Today, the ground beneath Grand Central Terminal houses New York's second-busiest subway station, but in 1916, commuters could only dream of shuttling around in tunnels as storied as this one. At the time, construction workers and engineers were struggling to install the Lexington Avenue line without disturbing traffic on ground level. Digging subway tunnels was a tricky business, especially in areas like Grand Central where workers had to dig around existing subway lines. Quite frequently, they would encounter "rotten rock," or weak strata, which would collapse temporary structures and trap builders underground. Engineers also had to deal with underground water, which would frequently convert the floor of construction sites into quicksand. At the corner of Broadway and Canal street, engineers installed a set of pump that removed 20 million gallons of water a day from just one spot. Meanwhile, near Grand Central, New Yorkers watched in horror as a temporary street collapsed into a tunneling site, taking a truck, a streetcar, and several pedestrians with it.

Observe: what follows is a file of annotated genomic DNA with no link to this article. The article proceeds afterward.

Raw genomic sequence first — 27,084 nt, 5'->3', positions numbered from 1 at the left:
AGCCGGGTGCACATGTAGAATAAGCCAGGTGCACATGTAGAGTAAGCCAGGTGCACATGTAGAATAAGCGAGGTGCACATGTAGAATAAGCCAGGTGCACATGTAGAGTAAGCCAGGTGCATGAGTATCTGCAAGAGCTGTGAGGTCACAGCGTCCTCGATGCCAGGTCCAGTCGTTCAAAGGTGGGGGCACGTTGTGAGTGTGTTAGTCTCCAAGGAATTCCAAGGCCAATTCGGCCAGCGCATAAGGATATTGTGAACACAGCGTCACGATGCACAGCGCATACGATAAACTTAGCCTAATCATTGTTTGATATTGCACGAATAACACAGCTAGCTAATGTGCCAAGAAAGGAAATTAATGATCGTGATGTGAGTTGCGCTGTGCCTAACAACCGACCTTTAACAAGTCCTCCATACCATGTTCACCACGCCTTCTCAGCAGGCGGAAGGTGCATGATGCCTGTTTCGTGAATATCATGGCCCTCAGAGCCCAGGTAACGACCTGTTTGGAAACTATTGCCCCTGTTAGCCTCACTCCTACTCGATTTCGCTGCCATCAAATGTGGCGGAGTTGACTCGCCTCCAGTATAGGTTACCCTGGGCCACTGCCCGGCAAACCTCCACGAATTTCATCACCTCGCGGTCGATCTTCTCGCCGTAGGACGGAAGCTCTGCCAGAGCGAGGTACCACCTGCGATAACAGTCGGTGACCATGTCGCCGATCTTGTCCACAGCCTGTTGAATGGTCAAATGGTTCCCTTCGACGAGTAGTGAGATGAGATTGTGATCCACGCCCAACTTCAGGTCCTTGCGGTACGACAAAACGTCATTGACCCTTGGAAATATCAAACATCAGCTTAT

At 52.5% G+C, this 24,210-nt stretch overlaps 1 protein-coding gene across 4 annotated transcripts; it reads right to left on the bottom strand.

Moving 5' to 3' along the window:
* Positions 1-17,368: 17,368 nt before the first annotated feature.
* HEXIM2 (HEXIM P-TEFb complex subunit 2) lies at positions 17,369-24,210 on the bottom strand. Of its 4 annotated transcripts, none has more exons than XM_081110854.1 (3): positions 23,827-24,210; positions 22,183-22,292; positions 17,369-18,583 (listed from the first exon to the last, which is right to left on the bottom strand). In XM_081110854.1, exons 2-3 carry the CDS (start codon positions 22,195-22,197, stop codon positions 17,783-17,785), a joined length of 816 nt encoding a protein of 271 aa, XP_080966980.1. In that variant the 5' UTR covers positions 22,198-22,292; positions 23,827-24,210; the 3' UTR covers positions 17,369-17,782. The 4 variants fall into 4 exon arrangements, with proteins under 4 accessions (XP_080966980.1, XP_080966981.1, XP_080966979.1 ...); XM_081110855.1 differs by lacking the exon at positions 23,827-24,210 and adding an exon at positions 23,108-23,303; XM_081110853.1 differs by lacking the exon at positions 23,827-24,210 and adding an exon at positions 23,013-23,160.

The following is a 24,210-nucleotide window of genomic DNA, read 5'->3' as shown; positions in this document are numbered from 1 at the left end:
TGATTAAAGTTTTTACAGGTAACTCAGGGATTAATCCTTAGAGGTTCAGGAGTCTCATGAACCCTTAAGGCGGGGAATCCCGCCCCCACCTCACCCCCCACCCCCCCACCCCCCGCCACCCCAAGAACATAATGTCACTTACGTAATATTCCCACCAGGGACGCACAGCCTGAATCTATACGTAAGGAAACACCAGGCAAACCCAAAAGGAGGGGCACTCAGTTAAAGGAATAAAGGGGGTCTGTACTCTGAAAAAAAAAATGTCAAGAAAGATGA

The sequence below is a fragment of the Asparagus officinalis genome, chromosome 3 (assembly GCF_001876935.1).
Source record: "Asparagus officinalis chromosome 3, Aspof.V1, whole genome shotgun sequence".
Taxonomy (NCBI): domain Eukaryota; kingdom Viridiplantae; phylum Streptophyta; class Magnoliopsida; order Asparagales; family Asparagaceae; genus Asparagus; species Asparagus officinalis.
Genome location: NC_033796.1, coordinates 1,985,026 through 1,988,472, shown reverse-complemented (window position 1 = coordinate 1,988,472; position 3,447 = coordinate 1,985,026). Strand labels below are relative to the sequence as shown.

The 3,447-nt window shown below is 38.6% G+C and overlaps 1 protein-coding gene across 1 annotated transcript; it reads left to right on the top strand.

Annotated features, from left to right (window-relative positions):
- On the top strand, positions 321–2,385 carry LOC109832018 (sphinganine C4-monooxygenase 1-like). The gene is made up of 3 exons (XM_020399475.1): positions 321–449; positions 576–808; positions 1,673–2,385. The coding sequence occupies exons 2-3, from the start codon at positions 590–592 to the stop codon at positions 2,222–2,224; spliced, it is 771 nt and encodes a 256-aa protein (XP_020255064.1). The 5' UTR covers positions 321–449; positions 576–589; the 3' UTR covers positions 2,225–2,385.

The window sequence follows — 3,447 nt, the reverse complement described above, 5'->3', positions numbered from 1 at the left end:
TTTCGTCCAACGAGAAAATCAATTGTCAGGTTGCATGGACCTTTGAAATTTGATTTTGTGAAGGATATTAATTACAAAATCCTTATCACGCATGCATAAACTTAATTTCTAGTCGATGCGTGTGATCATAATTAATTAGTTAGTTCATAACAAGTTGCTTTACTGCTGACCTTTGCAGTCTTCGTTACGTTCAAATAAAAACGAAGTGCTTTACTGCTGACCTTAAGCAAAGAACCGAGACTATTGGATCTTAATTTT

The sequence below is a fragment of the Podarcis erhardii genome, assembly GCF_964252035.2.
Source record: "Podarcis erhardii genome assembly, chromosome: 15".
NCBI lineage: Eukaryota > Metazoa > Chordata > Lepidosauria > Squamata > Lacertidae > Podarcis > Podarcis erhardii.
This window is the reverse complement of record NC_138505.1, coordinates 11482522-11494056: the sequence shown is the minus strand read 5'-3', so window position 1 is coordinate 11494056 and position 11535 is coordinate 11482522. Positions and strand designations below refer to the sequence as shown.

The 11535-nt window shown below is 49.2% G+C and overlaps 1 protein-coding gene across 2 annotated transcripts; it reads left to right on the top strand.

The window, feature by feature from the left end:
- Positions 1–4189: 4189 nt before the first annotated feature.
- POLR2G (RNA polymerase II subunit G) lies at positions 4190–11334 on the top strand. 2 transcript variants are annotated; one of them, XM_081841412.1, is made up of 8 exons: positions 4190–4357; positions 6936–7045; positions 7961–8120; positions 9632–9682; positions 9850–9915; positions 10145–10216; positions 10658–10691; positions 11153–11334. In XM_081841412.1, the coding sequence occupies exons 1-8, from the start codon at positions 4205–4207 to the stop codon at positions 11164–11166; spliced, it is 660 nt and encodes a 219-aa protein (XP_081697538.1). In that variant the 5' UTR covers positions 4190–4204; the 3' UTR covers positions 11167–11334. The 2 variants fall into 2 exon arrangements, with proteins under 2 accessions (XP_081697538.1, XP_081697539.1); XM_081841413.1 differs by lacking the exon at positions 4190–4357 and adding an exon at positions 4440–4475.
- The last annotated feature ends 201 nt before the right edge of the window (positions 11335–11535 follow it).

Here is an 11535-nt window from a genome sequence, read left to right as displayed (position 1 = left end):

Read the full story in "The Giant Task of the Subway Diggers in New York"